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Generation of transgenic mice with mild and severe retinal neovascularisation
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  1. C-M Lai1,
  2. S A Dunlop2,3,
  3. L A May1,
  4. M Gorbatov4,
  5. M Brankov1,4,
  6. W-Y Shen1,4,
  7. N Binz1,4,
  8. Y KY Lai1,4,
  9. C E Graham1,4,
  10. C J Barry1,4,
  11. I J Constable1,
  12. L D Beazley2,3,
  13. E P Rakoczy1
  1. 1Centre for Ophthalmology and Visual Science, The University of Western Australia, Nedlands, Australia
  2. 2School of Animal Biology, The University of Western Australia, Nedlands, Australia
  3. 3Western Australian Institute for Medical Research, The University of Western Australia, Nedlands, Australia
  4. 4Lions Eye Institute, Molecular Ophthalmology Department, Nedlands, Australia
  1. Correspondence to: Associate Professor Chooi-May Lai Lions Eye Institute, 2 Verdun Street, Nedlands, Western Australia, 6009, Australia; mlaicyllene.uwa.edu.au

Abstract

Aim: To generate a mouse model for slow progressive retinal neovascularisation through vascular endothelial growth factor (VEGF) upregulation.

Methods: Transgenic mice were generated via microinjection of a DNA construct containing the human VEGF165 (hVEGF) gene driven by a truncated mouse rhodopsin promoter. Mouse eyes were characterised clinically and histologically and ocular hVEGF levels assayed by ELISA.

Results: One transgenic line expressing low hVEGF levels showed mild clinical changes such as focal fluorescein leakage, microaneurysms, venous tortuosity, capillary non-perfusion and minor neovascularisation, which remained stable up to 3 months postnatal. Histologically, there were some disturbance and thinning of inner and outer nuclear layers, with occasional focal areas of neovascularisation. By contrast, three other lines expressing high hVEGF levels presented with concomitantly severe phenotypes. In addition to the above, clinical features included extensive neovascularisation, haemorrhage, and retinal detachment; histologically, focal to extensive areas of neovascularisation associated with retinal folds, cell loss in the inner and outer nuclear layers, and partial retinal detachment were common.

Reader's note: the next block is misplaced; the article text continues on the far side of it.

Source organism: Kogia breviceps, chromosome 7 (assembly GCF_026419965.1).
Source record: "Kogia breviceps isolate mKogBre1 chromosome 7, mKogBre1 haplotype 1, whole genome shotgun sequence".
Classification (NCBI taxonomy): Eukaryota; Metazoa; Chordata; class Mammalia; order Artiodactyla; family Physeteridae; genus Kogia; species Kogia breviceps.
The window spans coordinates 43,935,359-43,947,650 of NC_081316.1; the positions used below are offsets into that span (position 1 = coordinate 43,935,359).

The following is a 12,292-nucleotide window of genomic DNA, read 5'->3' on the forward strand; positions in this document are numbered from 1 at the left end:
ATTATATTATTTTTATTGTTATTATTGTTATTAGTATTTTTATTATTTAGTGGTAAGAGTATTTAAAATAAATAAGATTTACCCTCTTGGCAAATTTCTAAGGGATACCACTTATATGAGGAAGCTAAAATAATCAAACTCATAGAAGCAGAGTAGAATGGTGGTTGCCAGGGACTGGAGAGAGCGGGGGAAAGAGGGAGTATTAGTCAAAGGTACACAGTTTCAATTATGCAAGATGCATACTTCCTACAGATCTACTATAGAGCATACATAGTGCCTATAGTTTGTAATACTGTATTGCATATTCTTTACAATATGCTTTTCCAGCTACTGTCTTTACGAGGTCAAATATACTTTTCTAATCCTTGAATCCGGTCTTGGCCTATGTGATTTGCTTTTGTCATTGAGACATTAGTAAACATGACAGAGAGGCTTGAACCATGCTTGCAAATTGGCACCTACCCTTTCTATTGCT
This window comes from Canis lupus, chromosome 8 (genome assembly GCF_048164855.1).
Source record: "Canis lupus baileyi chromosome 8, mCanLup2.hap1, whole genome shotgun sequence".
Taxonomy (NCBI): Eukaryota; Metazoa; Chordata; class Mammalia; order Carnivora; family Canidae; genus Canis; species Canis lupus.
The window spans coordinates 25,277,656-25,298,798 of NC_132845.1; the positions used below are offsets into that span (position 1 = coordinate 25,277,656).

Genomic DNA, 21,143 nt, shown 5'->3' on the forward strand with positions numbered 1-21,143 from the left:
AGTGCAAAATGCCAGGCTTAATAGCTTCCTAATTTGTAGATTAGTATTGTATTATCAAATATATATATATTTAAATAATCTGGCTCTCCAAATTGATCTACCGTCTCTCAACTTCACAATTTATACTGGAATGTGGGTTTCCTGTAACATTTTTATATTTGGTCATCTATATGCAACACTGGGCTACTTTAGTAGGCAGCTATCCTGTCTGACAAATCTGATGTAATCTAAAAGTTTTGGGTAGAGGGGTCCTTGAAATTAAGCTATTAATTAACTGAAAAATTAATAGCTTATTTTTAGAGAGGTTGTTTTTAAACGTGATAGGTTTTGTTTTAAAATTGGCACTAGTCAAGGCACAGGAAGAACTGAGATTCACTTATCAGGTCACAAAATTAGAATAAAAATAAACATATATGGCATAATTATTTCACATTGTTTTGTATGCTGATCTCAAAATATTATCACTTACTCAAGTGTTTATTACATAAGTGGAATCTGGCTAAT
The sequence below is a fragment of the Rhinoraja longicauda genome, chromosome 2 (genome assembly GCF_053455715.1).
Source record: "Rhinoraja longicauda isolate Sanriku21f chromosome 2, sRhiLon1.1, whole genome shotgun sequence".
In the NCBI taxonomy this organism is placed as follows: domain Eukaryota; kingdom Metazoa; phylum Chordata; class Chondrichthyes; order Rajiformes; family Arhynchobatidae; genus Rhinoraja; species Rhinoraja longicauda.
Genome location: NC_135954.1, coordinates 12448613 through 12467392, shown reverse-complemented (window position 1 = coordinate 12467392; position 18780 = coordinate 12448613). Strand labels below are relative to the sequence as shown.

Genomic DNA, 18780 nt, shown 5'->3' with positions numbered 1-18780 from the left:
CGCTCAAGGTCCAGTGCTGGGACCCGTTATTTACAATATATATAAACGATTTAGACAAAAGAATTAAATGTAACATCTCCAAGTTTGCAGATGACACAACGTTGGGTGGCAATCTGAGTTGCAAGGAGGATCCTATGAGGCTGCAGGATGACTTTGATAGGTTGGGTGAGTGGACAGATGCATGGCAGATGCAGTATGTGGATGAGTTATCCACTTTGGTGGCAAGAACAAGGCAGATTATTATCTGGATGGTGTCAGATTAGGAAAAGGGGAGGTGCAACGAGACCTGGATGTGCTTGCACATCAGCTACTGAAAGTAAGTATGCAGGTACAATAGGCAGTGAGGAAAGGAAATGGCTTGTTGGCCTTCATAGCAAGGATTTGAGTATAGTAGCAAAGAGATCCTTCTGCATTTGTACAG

Conclusions: The authors generated four hVEGF overexpressing transgenic mouse lines with phenotypes ranging from mild to severe neovascularisation. These models are a valuable research tool to study excess VEGF related molecular and cellular changes and provide additional opportunities to test anti-angiogenic therapies.

  • CFP, colour fundus photography
  • CNV, choroidal neovascularisation
  • DR, diabetic retinopathy
  • ELISA, enzyme linked immunosorbent assay
  • FFA, fluorescein fundus angiography
  • FITC, fluorescein isothiocyanate
  • hVEGF, human vascular endothelial growth factor
  • INL, inner nuclear layer
  • NFL, nerve fibre layer
  • NPDR, non-proliferative diabetic retinopathy
  • ONL, outer nuclear layer
  • PBS, phosphate buffered saline
  • PCR, polymerase chain reaction
  • PDR, proliferative diabetic retinopathy
  • RPE, retinal pigment epithelium
  • ROP, retinopathy of prematurity
  • VEGF, vascular endothelial growth factor
  • transgenic mouse model
  • retinal neovascularisation
  • vascular endothelial growth factor
  • CFP, colour fundus photography
  • CNV, choroidal neovascularisation
  • DR, diabetic retinopathy
  • ELISA, enzyme linked immunosorbent assay
  • FFA, fluorescein fundus angiography
  • FITC, fluorescein isothiocyanate
  • hVEGF, human vascular endothelial growth factor
  • INL, inner nuclear layer
  • NFL, nerve fibre layer
  • NPDR, non-proliferative diabetic retinopathy
  • ONL, outer nuclear layer
  • PBS, phosphate buffered saline
  • PCR, polymerase chain reaction
  • PDR, proliferative diabetic retinopathy
  • RPE, retinal pigment epithelium
  • ROP, retinopathy of prematurity
  • VEGF, vascular endothelial growth factor
  • transgenic mouse model
  • retinal neovascularisation
  • vascular endothelial growth factor

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Footnotes

  • Sponsor details. This study was supported by the Juvenile Diabetes Research Foundation International (USA), National Health and Medical Research Council (Australia) and Westpac Foundation (Australia).

  • Ethical approval. Ethical approval (AEC 03/300/016 and 03/100/107) for breeding of and experimentation on animals has been granted by the Animal Ethics Committee at the University of Western Australia, Australia.

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